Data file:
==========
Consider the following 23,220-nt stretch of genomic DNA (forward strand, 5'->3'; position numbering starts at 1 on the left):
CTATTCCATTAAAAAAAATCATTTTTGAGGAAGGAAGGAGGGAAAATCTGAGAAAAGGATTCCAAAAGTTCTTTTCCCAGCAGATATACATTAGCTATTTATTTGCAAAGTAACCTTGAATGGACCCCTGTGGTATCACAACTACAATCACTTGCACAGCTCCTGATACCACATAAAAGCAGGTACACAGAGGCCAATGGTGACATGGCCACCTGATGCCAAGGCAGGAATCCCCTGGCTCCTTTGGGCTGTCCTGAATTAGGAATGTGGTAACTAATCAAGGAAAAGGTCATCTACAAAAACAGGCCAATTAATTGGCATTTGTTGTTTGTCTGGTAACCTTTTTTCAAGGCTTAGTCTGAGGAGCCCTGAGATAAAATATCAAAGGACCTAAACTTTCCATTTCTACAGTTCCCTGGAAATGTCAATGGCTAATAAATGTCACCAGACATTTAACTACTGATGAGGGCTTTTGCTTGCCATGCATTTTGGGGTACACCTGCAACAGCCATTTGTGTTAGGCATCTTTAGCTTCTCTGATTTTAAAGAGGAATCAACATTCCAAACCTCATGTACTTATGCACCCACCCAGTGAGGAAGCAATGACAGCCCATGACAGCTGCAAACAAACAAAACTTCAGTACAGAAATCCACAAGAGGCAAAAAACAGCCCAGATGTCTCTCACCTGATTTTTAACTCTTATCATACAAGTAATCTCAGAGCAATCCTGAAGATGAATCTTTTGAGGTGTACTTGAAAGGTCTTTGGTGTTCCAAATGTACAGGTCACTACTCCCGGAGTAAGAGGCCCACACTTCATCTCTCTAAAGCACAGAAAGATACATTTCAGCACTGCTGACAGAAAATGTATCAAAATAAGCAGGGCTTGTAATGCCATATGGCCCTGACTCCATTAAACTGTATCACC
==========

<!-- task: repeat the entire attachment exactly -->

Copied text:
Consider the following 23,220-nt stretch of genomic DNA (forward strand, 5'->3'; position numbering starts at 1 on the left):
CTATTCCATTAAAAAAAATCATTTTTGAGGAAGGAAGGAGGGAAAATCTGAGAAAAGGATTCCAAAAGTTCTTTTCCCAGCAGATATACATTAGCTATTTATTTGCAAAGTAACCTTGAATGGACCCCTGTGGTATCACAACTACAATCACTTGCACAGCTCCTGATACCACATAAAAGCAGGTACACAGAGGCCAATGGTGACATGGCCACCTGATGCCAAGGCAGGAATCCCCTGGCTCCTTTGGGCTGTCCTGAATTAGGAATGTGGTAACTAATCAAGGAAAAGGTCATCTACAAAAACAGGCCAATTAATTGGCATTTGTTGTTTGTCTGGTAACCTTTTTTCAAGGCTTAGTCTGAGGAGCCCTGAGATAAAATATCAAAGGACCTAAACTTTCCATTTCTACAGTTCCCTGGAAATGTCAATGGCTAATAAATGTCACCAGACATTTAACTACTGATGAGGGCTTTTGCTTGCCATGCATTTTGGGGTACACCTGCAACAGCCATTTGTGTTAGGCATCTTTAGCTTCTCTGATTTTAAAGAGGAATCAACATTCCAAACCTCATGTACTTATGCACCCACCCAGTGAGGAAGCAATGACAGCCCATGACAGCTGCAAACAAACAAAACTTCAGTACAGAAATCCACAAGAGGCAAAAAACAGCCCAGATGTCTCTCACCTGATTTTTAACTCTTATCATACAAGTAATCTCAGAGCAATCCTGAAGATGAATCTTTTGAGGTGTACTTGAAAGGTCTTTGGTGTTCCAAATGTACAGGTCACTACTCCCGGAGTAAGAGGCCCACACTTCATCTCTCTAAAGCACAGAAAGATACATTTCAGCACTGCTGACAGAAAATGTATCAAAATAAGCAGGGCTTGTAATGCCATATGGCCCTGACTCCATTAAACTGTATCACC